Eventually we started finding tiny little brown eggs here and there around the yard. Some of them were as tiny as robin eggs; some had a rubbery membrane instead of a shell. The young hens were starting to lay! Now it was a treasure hunt. We made sure the nesting boxes in their pen were very inviting and started checking them every day. The older the hens got, the bigger the eggs. The routine began where each hen would wander back to their pen at some point during the day and cackle excitedly as she laid her daily egg.
During all this cackling excitement George maintained his presence near the house, intently studying our movements and following us around the yard. You didn’t dare let George see you plant anything in the flower beds or garden – seeds or bulbs – because as soon as you turned your back, he’d have them dug up.
I swear George was more interested in learning about humans than being a rooster. He was fascinated when I hung laundry on the clothesline. He would walk around me, of course checking out my shoes, while I pinned the clothes in place. He would keep up a continuous clucking croon that always ended on an up note, like he was asking questions …. What are you doing? Why are you doing that? Where are you going? I could imagine his long string of questions as he hovered companionably around me. Once, only once, he fluttered his wings briskly to jump up on the edge of my laundry basket. He must have been intensely curious to see what I was hiding in there. The combination of his substantial weight and the almost empty basket caused a cackling explosion rivaled only by a hen laying an egg. He managed to perch for a split second before it flipped over almost trapping him underneath. Instead it tossed him unceremoniously on his behind amidst much fluttering and feather snapping. I gasped in surprise then couldn’t stop giggling for what seemed like an hour. He was quite indignant but soon regained his composure and strutted off to scratch in the flower beds. I used to think chickens had very short memories but since George never tried that stunt again, I’ve changed my opinion on that.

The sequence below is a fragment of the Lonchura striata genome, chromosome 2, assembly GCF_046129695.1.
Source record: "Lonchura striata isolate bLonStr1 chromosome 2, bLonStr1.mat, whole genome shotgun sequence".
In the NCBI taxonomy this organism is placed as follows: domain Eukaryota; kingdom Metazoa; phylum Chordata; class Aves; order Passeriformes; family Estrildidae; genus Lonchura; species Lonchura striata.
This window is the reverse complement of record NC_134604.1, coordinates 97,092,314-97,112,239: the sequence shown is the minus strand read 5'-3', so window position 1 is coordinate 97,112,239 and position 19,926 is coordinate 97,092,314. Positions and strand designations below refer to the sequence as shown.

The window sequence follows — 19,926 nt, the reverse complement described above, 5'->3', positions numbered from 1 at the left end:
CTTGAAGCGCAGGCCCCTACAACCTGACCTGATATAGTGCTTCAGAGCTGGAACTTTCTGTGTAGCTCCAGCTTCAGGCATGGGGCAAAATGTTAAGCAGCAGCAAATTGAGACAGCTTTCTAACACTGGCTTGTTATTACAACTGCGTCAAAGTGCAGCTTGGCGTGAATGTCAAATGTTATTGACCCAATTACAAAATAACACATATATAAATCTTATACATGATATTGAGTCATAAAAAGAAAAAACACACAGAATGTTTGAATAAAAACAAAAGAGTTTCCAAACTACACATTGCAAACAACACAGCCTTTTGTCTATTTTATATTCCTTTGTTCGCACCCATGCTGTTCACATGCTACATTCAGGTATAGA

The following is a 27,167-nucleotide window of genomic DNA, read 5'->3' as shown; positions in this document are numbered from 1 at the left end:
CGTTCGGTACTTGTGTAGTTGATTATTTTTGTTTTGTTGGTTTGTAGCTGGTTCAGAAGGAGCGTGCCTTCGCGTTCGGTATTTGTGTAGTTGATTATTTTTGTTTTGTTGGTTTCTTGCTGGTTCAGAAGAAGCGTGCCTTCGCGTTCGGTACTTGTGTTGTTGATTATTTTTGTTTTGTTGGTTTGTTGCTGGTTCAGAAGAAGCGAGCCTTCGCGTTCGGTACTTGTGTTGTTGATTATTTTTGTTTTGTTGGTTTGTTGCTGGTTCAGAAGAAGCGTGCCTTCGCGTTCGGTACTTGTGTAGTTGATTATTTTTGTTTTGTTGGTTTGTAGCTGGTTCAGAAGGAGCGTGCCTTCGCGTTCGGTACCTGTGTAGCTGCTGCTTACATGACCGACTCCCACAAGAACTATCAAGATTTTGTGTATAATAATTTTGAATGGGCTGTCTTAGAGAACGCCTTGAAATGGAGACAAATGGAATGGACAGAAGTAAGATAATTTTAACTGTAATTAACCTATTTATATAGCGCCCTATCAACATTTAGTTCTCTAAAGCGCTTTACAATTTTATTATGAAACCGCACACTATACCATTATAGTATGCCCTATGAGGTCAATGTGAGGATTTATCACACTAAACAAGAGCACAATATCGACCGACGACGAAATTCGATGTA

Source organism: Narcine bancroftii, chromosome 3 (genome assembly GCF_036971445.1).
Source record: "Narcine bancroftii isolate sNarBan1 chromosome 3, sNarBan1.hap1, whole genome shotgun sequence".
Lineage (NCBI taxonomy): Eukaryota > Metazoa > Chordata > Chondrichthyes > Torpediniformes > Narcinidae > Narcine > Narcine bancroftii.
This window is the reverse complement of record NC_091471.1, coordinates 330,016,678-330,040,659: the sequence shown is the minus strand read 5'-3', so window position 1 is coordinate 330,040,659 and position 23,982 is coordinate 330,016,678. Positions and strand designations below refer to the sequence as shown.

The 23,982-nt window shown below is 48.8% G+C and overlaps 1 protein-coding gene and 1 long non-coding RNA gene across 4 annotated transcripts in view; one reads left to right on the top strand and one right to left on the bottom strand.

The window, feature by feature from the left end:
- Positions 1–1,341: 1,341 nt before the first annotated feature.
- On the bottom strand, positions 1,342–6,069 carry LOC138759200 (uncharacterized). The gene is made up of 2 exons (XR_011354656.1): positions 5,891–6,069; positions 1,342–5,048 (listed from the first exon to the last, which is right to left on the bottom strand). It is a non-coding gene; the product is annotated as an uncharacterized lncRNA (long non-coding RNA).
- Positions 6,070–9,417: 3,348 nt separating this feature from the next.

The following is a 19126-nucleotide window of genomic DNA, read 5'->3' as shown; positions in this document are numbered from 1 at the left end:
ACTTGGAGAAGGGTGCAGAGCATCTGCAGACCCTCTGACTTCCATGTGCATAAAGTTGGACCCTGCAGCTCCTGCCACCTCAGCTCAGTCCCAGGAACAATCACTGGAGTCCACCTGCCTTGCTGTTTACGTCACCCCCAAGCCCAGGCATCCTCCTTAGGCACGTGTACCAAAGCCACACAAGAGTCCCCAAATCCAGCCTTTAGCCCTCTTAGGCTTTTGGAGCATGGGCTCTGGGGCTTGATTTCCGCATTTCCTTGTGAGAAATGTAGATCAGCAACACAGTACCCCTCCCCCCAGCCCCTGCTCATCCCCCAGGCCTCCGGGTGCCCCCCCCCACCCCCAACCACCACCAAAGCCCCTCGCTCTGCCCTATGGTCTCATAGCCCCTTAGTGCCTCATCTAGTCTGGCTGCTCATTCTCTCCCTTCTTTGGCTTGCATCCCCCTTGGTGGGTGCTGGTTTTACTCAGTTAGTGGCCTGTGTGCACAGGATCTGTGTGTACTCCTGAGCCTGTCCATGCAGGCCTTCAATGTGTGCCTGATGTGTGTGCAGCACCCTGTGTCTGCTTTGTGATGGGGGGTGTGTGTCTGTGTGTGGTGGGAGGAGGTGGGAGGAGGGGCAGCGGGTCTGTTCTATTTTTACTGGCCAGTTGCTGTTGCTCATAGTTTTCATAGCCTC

Our laying hens were becoming quite dependable – large beautiful eggs appeared daily in colours ranging from a rich deep cinnamon to a lovely warm light brown to an occasional delicate tan. I kept listening for George to crow but surprisingly nothing yet. A late bloomer I decided. Then one day while I was working in the shed near the laying nests, I witnessed a surprising event that explained it all. George was in a nest, cackling away, then jumped out to announce his achievement – a beautiful light tan egg. His name had to change.
Our beautiful white hen, with the black ruff around her neck and the glamorous tail, graced us with her presence for nearly a decade. I don’t know how we were lucky enough to be the recipient of the “oops” but we’re glad we were. Of all the chickens we’ve had in our little red barn over the years, the one we reminisce about is our Curious Georgette.